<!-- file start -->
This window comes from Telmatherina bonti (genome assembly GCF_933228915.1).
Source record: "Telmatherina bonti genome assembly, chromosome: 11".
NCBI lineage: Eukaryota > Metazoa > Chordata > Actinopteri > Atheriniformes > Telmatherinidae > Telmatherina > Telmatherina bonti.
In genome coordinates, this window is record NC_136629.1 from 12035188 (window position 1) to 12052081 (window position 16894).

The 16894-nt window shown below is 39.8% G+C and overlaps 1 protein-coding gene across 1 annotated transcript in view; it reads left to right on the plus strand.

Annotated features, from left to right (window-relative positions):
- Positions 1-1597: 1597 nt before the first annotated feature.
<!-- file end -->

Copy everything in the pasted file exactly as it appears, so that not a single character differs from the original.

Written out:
This window comes from Telmatherina bonti (genome assembly GCF_933228915.1).
Source record: "Telmatherina bonti genome assembly, chromosome: 11".
NCBI lineage: Eukaryota > Metazoa > Chordata > Actinopteri > Atheriniformes > Telmatherinidae > Telmatherina > Telmatherina bonti.
In genome coordinates, this window is record NC_136629.1 from 12035188 (window position 1) to 12052081 (window position 16894).

The 16894-nt window shown below is 39.8% G+C and overlaps 1 protein-coding gene across 1 annotated transcript in view; it reads left to right on the plus strand.

Annotated features, from left to right (window-relative positions):
- Positions 1-1597: 1597 nt before the first annotated feature.